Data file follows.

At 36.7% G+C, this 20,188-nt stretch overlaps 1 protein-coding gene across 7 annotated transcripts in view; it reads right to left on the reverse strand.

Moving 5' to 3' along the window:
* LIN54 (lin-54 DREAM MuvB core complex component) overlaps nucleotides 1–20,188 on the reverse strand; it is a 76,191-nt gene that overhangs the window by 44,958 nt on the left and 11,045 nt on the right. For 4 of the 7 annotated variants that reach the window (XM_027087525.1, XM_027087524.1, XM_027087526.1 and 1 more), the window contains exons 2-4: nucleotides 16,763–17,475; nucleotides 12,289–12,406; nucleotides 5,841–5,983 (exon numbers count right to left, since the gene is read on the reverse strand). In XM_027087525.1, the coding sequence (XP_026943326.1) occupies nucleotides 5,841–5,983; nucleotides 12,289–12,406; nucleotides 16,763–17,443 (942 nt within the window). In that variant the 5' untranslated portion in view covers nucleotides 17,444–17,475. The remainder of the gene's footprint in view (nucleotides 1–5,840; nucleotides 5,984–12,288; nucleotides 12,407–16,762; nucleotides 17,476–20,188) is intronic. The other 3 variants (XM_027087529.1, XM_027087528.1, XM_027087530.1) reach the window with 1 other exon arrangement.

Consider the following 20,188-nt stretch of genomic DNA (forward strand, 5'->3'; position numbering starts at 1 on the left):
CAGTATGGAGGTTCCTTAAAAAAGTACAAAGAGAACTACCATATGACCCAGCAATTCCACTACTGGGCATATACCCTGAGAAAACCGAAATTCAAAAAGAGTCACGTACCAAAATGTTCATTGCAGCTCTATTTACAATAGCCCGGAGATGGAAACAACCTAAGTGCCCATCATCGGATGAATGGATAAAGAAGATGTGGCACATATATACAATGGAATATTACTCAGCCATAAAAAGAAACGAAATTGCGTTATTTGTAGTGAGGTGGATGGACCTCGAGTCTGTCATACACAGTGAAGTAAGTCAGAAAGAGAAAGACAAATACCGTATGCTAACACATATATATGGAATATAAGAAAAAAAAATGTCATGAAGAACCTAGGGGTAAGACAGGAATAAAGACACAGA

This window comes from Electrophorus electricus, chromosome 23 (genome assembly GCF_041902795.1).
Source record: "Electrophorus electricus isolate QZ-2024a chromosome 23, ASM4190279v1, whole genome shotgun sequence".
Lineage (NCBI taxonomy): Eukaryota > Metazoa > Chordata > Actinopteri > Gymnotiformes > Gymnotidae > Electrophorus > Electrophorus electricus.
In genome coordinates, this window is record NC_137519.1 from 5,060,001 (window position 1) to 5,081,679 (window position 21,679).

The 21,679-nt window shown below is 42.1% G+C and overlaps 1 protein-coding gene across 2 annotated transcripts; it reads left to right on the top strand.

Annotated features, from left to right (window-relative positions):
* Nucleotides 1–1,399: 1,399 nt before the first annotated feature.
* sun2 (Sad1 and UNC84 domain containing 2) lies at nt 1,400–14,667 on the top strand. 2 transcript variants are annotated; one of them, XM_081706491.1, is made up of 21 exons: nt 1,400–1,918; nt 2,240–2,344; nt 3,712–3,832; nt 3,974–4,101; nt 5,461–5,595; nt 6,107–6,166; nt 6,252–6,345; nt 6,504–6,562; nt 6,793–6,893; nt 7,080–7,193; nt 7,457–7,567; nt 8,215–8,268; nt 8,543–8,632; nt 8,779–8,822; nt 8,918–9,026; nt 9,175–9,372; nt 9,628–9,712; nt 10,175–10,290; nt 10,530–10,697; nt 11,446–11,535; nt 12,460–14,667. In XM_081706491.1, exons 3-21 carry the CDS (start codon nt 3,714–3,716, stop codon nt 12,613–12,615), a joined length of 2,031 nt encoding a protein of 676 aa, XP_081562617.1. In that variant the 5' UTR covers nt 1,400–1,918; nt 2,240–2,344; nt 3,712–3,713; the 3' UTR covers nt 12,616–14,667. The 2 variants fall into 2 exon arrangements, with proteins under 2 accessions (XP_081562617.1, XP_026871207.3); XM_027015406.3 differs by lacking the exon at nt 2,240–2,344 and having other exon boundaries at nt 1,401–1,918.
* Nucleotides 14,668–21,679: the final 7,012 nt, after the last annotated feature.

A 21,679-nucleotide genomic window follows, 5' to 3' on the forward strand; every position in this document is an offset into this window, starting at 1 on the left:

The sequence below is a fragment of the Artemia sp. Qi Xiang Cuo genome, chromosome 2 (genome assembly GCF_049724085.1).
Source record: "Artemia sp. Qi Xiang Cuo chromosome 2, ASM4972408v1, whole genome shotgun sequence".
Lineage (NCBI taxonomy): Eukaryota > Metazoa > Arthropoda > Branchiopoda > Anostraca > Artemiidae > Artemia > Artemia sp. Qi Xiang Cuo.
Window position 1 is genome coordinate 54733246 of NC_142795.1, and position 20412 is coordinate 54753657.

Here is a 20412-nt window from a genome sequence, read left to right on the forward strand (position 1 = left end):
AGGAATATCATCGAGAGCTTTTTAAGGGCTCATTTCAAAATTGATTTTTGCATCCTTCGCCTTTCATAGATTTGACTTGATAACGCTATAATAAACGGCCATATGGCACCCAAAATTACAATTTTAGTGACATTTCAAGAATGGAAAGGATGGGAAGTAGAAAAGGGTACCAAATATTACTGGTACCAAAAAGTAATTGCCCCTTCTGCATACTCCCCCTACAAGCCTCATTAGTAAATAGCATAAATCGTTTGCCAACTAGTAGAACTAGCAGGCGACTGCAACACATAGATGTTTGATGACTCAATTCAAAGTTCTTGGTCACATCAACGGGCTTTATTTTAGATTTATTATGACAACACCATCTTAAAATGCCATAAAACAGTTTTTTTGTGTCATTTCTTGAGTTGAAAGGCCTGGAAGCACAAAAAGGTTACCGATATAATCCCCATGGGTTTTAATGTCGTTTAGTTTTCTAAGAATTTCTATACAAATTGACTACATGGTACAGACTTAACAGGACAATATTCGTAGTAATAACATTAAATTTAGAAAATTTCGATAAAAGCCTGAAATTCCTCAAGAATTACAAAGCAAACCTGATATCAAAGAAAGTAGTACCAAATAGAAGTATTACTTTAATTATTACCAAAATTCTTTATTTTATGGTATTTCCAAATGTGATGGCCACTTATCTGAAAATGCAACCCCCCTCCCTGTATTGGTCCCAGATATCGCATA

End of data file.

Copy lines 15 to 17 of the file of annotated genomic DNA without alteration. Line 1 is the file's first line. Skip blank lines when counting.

A 21,679-nucleotide genomic window follows, 5' to 3' on the forward strand; every position in this document is an offset into this window, starting at 1 on the left:

The sequence below is a fragment of the Artemia sp. Qi Xiang Cuo genome, chromosome 2 (genome assembly GCF_049724085.1).
Source record: "Artemia sp. Qi Xiang Cuo chromosome 2, ASM4972408v1, whole genome shotgun sequence".